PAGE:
5 | Hand Arm Vibration Syndrome (HAVS)
The prolonged use of hand-held power cools which cause considerable vibrations can cause damage to blood vessels, nerves and joints which can be permanent. HAVS is preventable through the use of appropriate protective equipment. Furthermore, equipment should be well maintained and workers should not spend long periods of time using these types of equipment in order to minimise the risk of HAVS.
4 | Noise
Noise is a very common occurrence in almost every construction site thanks to heavy use of loud machinery. Even small tools such as hammers can create a considerable amount of noise which can result in hearing loss. Noise can also be a very dangerous distraction which could cause other issues to arise.
Dangers which arise with excessive on-site noise can be minimized through the use of ear-defenders and noise risk assessments that are carried out by the employer.
3 | Slips, Trips and Falls
These are a very common occurrence on construction sites and can cause anything from a minor bruise to death. They can happen in any environment, but in the construction industry, they are a daily occurrence thanks to the large array of materials and tools lying around, in addition to the varying terrain which is present across many construction sites. Sites need to be managed effectively in order to lower the risk of slips trips and falls happening, anything which is deemed a risk should be reported as soon as it is discovered.
Injuries in relation to slips, trips and falls can be prevented by having good conditions underfoot, along with sites being well lit so any dangers can be spotted and avoided. Furthermore, designating specific areas on-site for storage and waste collection can also prevent injury. Finally, adequate warning signs should be erected in areas where any surface is wet or slippery such as wet-floor signs.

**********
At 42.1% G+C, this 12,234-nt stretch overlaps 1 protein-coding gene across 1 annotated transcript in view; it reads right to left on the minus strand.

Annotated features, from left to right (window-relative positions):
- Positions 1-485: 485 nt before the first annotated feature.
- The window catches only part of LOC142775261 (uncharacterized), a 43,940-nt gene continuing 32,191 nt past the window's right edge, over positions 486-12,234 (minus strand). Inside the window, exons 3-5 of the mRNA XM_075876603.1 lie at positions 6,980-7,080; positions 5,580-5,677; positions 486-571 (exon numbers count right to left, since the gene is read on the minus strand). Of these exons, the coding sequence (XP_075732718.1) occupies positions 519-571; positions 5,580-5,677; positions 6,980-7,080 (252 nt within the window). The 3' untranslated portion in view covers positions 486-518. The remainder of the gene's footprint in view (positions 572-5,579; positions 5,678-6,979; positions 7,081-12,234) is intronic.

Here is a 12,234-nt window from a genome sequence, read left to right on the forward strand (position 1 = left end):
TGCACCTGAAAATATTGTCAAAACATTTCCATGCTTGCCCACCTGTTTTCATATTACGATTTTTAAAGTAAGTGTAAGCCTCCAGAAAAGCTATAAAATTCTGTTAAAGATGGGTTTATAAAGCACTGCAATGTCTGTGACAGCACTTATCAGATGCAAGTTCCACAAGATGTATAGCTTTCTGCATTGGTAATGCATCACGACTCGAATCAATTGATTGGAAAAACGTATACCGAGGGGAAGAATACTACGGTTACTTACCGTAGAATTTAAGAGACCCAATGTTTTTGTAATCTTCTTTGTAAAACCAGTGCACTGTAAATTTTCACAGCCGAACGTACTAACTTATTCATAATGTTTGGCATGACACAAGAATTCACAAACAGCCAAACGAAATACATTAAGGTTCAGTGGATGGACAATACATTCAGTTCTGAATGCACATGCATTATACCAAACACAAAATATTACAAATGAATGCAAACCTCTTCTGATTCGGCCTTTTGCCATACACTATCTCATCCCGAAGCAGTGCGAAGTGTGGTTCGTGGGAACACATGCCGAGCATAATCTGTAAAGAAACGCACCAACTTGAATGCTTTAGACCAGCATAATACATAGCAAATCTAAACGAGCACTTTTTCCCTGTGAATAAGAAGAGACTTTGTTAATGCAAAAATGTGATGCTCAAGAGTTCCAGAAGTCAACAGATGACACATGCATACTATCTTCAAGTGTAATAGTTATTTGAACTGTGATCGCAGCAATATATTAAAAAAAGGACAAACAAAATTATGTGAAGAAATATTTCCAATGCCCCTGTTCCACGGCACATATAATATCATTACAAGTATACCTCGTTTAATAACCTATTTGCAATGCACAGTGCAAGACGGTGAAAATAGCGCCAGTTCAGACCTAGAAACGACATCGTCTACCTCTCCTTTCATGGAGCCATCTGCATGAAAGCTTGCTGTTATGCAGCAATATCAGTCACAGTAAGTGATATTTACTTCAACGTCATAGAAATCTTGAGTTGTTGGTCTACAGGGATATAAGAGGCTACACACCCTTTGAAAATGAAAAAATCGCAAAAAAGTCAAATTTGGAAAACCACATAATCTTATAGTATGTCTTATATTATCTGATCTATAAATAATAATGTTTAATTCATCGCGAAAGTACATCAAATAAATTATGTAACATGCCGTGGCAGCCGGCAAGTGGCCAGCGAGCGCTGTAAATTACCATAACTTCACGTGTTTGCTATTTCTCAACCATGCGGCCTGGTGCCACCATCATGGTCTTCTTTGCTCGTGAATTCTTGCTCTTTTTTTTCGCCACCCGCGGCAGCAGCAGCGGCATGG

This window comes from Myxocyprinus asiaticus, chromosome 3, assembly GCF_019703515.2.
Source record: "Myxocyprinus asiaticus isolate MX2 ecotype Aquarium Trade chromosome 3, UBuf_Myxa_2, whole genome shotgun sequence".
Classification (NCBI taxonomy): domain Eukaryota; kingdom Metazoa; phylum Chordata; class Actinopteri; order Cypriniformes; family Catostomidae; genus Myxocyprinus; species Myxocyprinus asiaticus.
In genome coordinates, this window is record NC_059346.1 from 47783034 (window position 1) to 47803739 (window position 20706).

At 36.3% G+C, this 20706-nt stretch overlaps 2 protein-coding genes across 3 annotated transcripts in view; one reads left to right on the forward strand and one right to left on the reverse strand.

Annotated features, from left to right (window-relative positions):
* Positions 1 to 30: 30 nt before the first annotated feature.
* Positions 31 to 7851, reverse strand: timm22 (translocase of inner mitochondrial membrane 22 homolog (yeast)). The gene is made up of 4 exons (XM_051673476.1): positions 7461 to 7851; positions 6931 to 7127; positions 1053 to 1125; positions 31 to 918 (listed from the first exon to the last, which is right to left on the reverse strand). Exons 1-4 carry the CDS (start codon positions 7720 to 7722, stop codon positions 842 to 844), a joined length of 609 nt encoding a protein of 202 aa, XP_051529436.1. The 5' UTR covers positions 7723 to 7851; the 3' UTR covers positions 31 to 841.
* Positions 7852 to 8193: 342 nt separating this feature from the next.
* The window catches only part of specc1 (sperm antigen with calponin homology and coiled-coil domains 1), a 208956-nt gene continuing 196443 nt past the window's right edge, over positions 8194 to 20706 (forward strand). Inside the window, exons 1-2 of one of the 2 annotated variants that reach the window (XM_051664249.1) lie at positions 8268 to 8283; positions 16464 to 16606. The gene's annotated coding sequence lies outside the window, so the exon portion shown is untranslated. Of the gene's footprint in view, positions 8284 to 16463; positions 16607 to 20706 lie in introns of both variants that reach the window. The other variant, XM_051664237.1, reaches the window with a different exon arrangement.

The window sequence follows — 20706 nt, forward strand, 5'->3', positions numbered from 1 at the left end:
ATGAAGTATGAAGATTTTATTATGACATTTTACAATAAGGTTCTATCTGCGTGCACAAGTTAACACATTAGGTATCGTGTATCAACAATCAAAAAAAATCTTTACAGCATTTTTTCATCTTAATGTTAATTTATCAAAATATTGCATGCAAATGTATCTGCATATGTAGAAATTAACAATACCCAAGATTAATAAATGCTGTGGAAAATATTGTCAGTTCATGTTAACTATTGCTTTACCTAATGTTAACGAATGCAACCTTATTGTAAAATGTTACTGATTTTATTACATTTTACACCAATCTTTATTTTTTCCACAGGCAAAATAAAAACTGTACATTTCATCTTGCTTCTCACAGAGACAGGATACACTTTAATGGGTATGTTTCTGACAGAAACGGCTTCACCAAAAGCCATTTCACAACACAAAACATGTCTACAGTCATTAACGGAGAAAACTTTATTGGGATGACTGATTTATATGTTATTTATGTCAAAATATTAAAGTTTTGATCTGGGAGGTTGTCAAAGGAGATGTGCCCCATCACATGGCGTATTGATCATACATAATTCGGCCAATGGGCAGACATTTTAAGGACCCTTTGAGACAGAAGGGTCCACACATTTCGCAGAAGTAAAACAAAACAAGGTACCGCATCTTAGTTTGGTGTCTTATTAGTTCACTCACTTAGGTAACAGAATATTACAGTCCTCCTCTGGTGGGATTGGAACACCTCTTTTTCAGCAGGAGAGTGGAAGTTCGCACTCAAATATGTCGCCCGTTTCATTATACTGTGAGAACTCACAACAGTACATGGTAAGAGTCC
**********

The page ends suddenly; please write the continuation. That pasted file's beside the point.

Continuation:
2 | Moving objects
Construction sites around the world are well known as being ever-changing environments which in turn creates an environment where hazards are very much present. There are countless moving objects on a construction site, from cranes to smaller machinery such as cement mixers, some of these objects and machinery move around on uneven foundations which can make conditions even more dangerous,
To prevent injuries and fatalities caused by heavy machinery, workers should make as much effort as possible to avoid working close to moving objects whilst being vigilant of their surroundings.
1 | Working at height
During the period of 2015-2016, over 25% of fatalities of construction workers were in relation to falling from height, making this the number one cause of fatal injuries to workers. There are measures to prevent this which include mandatory courses and training for workers which expose themselves to this risk. These training courses can include, but are not limited to, working safely on scaffolding, ladders and roofs.
In the UK, it is against the law to not provide this training. There are also a number of approaches and precautions that should be taken into account when working high up. These include avoiding working at height wherever it may be possible, using equipment with an extra level of safety to reduce the risk of falling and minimising consequences of a fall, in case it does happen, through items such as a safety net.